BIG SAW: Gympie Woodworks Museum will be home to one of the largest bandsaws ever used in Australia.
BIG SAW: Gympie Woodworks Museum will be home to one of the largest bandsaws ever used in Australia. Contributed

Town bands together to see a saw

GYMPIE Woodworks Museum will be home to one of the largest bandsaws ever used in Australia, thanks to the contributions of its past and present owners.

The large scale installation process is under way.

It will be displayed in a purpose built, elevated shed and officially dedicated by Hyne Timber board director Chris Hyne at Woodwork's Open Day and 30th birthday celebrations on Saturday, October 4.

Hyne Timber CEO Jon Kleinschmidt is pleased to partner with the Woodworks Museum to share such a significant artefact from Queensland's timber industry with the community.

"Hyne Timber has been in the business for 132 years to date, and this saw represents a significant proportion of that history, both for the company and the local industry," he said.

"The technology has evolved, the timber has changed, but right across five generations we have helped realise the Australian family dream by developing quality timber products."

Plantation softwood pine logs have replaced hardwood to produce the structural, industrial and engineered timber products.

Mr Kleinschmidt said that was why it was important to remember how the timber industry began.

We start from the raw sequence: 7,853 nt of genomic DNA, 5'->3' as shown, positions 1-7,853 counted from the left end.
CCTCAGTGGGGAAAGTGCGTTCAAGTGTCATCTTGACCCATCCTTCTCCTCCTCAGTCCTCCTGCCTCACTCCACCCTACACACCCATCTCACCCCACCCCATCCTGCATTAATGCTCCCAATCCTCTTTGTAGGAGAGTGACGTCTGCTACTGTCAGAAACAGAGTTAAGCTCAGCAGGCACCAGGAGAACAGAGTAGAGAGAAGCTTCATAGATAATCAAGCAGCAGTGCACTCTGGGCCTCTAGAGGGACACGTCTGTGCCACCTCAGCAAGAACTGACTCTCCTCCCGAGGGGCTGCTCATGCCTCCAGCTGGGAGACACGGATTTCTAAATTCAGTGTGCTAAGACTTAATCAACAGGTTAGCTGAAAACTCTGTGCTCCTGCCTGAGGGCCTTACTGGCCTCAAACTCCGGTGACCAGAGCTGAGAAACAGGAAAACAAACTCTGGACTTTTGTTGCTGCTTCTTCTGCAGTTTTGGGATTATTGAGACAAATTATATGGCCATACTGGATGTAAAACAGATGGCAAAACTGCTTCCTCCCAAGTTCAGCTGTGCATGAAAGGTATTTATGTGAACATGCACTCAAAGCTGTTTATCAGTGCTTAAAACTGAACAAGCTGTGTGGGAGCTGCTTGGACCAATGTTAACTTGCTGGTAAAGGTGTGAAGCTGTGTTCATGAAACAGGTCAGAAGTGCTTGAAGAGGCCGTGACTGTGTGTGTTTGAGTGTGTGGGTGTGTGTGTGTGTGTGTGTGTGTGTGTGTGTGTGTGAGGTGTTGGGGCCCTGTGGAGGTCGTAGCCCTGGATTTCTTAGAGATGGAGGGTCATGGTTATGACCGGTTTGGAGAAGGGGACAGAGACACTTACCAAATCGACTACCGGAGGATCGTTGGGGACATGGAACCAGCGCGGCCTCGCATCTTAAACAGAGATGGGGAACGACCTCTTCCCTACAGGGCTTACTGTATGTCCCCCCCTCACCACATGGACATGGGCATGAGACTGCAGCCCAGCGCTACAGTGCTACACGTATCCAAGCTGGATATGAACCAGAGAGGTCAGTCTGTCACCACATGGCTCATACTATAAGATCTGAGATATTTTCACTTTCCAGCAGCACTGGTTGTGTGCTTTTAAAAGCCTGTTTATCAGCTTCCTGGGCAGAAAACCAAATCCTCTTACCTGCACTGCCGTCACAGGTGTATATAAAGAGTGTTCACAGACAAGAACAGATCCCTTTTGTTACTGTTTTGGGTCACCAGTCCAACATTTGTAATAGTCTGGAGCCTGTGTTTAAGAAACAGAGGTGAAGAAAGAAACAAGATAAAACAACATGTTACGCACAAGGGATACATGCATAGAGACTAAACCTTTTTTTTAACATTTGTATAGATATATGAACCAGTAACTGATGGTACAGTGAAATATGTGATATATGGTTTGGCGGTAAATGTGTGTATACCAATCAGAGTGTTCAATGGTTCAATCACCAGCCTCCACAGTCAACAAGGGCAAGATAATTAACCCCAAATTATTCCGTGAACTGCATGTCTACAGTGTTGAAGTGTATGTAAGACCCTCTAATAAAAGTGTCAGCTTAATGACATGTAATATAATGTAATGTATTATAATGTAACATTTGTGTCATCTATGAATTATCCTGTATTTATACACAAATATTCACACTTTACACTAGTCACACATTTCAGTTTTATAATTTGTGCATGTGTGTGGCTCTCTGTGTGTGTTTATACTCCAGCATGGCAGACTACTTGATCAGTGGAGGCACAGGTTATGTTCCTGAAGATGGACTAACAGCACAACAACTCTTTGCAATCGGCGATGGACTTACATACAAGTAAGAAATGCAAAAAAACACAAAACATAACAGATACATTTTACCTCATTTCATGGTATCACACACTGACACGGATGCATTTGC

"The preservation of this bandsaw is about capturing the history of the local timber industry and sharing it with our local community," he said.

"Timber remains one of Wide Bay's biggest industries in terms of employment and economic stimulus, and we're proud to be part of that."

Operating in Hyne & Son Maryborough sawmill, the saw cut Fraser Island hardwood up until 1978.

Private Forestry Service Queensland executive officer, Sean Ryan said the scale of the machine was extraordinary, even for people in the industry.

"This historical piece of machinery stands at 6m high, so the relocation and installation is a huge project in itself," he said.

"We thank Hyne Timber for their partnership and contribution of $20,000 towards the relocation of the saw to its new home at Woodworks Museum."

The saw was donated by owner of the former Hyne & Son hardwood mill, while DTM and Gympie Regional Council donated the Tozer Park depot sheds which are being restructured by Private Forestry Service Queensland.